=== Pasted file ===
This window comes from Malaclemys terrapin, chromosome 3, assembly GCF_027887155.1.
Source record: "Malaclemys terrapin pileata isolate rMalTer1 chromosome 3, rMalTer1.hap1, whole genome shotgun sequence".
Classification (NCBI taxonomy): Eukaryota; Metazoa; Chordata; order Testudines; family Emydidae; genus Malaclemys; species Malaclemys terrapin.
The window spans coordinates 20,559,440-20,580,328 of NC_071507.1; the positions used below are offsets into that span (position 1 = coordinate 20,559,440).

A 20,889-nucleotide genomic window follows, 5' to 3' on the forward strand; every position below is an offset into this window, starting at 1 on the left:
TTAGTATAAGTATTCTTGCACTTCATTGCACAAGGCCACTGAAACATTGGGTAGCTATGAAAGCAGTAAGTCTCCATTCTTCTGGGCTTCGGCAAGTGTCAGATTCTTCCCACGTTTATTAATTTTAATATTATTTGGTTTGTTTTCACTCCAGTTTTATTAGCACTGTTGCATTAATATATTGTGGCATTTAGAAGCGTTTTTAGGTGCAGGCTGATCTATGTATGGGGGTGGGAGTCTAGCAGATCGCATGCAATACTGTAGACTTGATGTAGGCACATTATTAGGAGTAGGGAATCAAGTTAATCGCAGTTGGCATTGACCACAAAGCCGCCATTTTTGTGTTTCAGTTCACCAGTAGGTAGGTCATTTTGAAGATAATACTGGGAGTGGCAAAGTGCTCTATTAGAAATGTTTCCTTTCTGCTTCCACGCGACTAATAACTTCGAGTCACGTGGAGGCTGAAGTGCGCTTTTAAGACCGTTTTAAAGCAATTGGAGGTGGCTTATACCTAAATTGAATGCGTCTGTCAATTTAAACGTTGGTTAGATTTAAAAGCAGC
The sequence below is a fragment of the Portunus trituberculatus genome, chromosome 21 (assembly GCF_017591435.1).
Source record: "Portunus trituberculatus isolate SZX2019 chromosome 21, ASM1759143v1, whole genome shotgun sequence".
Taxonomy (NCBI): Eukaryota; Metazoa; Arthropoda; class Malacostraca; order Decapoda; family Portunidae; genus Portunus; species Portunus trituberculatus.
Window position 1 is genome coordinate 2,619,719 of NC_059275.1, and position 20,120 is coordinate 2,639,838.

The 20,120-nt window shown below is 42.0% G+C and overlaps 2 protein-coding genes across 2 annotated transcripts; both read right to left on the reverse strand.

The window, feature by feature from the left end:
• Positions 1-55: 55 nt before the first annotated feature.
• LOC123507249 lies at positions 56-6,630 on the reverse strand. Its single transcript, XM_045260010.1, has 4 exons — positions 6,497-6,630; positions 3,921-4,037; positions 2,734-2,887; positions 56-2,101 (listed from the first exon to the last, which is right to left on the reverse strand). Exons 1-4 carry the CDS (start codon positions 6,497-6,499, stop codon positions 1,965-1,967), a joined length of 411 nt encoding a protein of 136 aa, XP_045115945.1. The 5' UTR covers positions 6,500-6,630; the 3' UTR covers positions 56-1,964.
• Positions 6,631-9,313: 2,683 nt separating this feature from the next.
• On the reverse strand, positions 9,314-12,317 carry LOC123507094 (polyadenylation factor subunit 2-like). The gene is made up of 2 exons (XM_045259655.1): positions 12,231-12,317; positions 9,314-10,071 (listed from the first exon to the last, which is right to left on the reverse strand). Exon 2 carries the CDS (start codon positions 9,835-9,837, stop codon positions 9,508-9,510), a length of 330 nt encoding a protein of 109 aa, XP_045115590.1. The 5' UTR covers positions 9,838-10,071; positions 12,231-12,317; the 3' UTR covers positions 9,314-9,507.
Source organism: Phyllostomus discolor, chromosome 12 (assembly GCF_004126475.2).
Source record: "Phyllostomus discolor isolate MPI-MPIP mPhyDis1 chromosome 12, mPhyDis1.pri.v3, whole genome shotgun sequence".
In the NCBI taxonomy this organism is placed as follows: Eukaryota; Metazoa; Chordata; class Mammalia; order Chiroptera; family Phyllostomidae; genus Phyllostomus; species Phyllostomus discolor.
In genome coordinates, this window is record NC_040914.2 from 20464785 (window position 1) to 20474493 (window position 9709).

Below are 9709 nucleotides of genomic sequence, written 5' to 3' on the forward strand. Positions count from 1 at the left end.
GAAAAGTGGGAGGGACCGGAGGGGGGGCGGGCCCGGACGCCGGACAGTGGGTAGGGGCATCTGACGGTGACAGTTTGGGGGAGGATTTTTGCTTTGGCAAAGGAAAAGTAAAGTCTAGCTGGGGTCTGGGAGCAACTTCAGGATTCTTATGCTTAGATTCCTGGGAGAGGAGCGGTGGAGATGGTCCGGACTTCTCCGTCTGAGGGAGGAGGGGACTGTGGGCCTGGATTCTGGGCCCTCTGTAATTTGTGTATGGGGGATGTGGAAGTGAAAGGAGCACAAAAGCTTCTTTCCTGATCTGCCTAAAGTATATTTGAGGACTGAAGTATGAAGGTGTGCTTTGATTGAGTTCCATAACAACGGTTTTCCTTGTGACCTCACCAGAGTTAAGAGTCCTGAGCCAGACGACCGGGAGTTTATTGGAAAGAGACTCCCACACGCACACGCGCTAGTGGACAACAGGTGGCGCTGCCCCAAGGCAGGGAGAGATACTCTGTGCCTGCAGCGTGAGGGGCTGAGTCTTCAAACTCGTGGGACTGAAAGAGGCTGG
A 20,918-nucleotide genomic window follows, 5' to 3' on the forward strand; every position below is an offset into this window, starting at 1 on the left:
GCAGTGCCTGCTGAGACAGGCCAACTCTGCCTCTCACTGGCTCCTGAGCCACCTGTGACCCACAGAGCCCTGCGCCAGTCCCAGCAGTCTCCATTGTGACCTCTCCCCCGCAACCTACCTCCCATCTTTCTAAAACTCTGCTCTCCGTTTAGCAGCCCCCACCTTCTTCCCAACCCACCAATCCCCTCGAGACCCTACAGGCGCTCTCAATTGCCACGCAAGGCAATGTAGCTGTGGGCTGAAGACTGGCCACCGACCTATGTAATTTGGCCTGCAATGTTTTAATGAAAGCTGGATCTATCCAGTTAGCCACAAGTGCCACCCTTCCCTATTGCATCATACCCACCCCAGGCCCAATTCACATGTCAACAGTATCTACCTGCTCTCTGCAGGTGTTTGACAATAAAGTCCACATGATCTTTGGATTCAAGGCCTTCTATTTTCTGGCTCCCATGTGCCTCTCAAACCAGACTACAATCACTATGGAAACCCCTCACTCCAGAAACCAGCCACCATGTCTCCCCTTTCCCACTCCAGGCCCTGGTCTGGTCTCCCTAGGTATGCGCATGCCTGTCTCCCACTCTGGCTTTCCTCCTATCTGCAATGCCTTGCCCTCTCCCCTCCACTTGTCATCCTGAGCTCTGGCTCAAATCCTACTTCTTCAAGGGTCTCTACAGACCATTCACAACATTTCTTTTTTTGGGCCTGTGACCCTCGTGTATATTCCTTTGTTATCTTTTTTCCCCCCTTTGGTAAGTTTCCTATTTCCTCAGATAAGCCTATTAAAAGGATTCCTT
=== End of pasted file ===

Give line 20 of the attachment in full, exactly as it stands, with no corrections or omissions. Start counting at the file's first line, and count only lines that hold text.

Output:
In genome coordinates, this window is record NC_040914.2 from 20464785 (window position 1) to 20474493 (window position 9709).